Czechia: mapping progress one year on

Фото: официальный фейсбук МИД ЧР

It’s been a year since the word Czechia, a shorter version of the name Czech Republic, was entered in the UN database of geographical names of countries. To mark the occasion, the geographical department of the Faculty of Sciences in Prague organised a special conference, assessing how successful the process of adopting the name Czechia has been so far.

Photo: Czech Foreign Ministry
Are we going to get used to the short English version of our country’s name? This question was the focus of a conference called "Czechia: official for a year," which recently took place at Prague’s Albertov, the seat of the Faculty of Sciences of Charles University.

The event was attended by experts from various fields, including advertising, tourism and linguistics, who support the newly coined name. They repeated their arguments in favour of using the shorter and snappier word Czechia in less formal occasions, which don’t require the use of the country’s full political name.

They also discussed why the process of using the word has been such a complicated one, blaming mainly the country’s tourist and sports associations, such as CzechTourism and the Olympic Committee, for their reticence.

Kristina Larischová from the Ministry of Foreign Affairs, who spoke to Radio Prague on the topic of Czechia just a few months ago, outlined the recent progress:

“I think we have moved forward. If you put the word Czechia in Google, it will get many more mentions. While six months ago there were mentions worth units of millions, today we have roughly twelve and a half million mentions, which means that it works.

“This is because more and more institutions adopted the short name Czechia. It was not only the International Organisation for Standardisation, which I perceive as a crucial institution along with the UN and EU, but also Google Maps, which I think is extremely important. Since then the word has been spreading really fast.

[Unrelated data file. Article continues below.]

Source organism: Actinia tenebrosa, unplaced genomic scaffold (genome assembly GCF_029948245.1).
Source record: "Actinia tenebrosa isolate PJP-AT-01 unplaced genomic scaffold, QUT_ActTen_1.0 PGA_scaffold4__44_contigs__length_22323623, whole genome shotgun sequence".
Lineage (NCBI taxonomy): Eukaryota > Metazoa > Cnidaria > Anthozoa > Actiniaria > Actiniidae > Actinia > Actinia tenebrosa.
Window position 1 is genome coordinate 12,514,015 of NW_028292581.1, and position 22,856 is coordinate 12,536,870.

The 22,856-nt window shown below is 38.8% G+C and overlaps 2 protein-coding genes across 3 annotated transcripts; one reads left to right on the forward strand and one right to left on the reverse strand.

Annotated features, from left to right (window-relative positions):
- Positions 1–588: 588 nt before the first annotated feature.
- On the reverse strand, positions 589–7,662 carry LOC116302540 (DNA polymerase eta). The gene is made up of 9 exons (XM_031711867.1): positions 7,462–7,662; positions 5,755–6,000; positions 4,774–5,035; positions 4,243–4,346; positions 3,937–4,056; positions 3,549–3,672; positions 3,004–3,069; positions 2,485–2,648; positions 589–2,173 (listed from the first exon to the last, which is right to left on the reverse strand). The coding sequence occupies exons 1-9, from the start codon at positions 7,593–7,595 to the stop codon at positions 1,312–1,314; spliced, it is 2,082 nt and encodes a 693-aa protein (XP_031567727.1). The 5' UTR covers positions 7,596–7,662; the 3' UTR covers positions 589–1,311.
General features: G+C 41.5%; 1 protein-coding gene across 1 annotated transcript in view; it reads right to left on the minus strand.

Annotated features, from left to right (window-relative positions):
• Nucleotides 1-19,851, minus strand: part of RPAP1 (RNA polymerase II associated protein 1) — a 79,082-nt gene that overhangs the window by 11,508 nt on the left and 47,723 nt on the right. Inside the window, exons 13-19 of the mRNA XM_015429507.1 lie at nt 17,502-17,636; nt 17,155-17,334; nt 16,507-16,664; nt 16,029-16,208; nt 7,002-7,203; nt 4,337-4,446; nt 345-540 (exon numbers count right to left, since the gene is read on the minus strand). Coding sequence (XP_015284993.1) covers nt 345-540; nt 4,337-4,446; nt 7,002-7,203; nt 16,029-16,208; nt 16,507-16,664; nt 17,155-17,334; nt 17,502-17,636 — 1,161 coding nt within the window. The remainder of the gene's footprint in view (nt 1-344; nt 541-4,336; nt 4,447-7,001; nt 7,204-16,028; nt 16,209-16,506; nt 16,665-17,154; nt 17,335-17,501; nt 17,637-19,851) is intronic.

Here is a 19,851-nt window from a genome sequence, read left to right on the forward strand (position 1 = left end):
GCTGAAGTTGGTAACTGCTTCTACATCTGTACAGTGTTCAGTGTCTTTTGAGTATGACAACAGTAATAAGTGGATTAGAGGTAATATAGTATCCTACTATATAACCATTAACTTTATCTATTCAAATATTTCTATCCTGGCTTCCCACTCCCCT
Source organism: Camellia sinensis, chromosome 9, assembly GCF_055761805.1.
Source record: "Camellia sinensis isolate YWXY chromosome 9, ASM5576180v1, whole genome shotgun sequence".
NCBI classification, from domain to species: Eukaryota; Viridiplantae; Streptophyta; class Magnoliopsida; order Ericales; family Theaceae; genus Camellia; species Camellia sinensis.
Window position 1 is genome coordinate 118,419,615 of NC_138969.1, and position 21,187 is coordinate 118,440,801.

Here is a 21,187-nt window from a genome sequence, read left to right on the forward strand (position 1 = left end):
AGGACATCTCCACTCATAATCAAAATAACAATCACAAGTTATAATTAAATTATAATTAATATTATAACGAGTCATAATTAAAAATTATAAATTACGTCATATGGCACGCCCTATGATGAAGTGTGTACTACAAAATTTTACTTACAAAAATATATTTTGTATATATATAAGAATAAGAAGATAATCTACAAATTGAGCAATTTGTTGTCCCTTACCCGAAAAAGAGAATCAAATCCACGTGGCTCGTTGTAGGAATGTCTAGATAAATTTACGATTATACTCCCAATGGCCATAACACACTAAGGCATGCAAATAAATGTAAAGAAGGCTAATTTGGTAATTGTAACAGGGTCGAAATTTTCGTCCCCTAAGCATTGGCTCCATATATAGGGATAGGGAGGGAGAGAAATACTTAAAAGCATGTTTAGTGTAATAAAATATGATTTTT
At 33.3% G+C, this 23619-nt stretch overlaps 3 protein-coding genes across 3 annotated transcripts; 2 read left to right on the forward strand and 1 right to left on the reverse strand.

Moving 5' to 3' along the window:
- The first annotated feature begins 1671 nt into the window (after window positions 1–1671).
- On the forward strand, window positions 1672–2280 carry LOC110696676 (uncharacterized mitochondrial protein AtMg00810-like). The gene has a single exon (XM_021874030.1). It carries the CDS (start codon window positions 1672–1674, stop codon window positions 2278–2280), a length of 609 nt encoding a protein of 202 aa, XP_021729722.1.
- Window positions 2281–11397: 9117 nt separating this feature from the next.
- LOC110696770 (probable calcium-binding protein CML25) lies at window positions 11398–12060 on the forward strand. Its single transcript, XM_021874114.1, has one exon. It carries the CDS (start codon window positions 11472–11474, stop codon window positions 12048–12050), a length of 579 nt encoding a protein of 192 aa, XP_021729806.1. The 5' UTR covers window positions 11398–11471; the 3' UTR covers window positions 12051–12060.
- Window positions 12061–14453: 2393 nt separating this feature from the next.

“But of course we can still identify a number of areas, including various institutions and organisations, where more progress has to be made.”

What measures are you planning to take to promote the use of Czechia even further?

Kristina Larischová,  photo: archive of Kristina Larischová
“I would like to stress the fact that our ministry has no possibility to force anybody to adopt the word. What we do is we try to explain, we try to show the important players that there are two official names of the country. So this is our role.

“In the near future, we would like to promote the use of the shorter word in the framework of sports, because sports activities are really significant in terms of public diplomacy. So the Foreign Ministry would like to foster and promote the good reputation of this country.”

What do you see as the biggest obstacle for a broader adoption of the word?

“Frankly, I see the biggest obstacle in the fact that our political representatives don’t use it frequently enough. But I am very optimistic, because the short version of a country name is more flexible and it is really common for other countries to use it. So I am really optimistic in this sense.”

Among those speaking at the conference was media analyst Jiří Mikeš, who says it is absolutely essential for a country to have a shorter name that can be used as the "country brand."

“If you are working in communication business or marketing you know that shorter words are better than official names. If you compare the number of letters in the Czech Republic and Česko, it is 15 against five.

"The time we are living in is a very dynamic one and you don’t have a time recognizing something you don’t know. Therefore we should have shorter name, as well as a slogan or a claim that would promote the country.”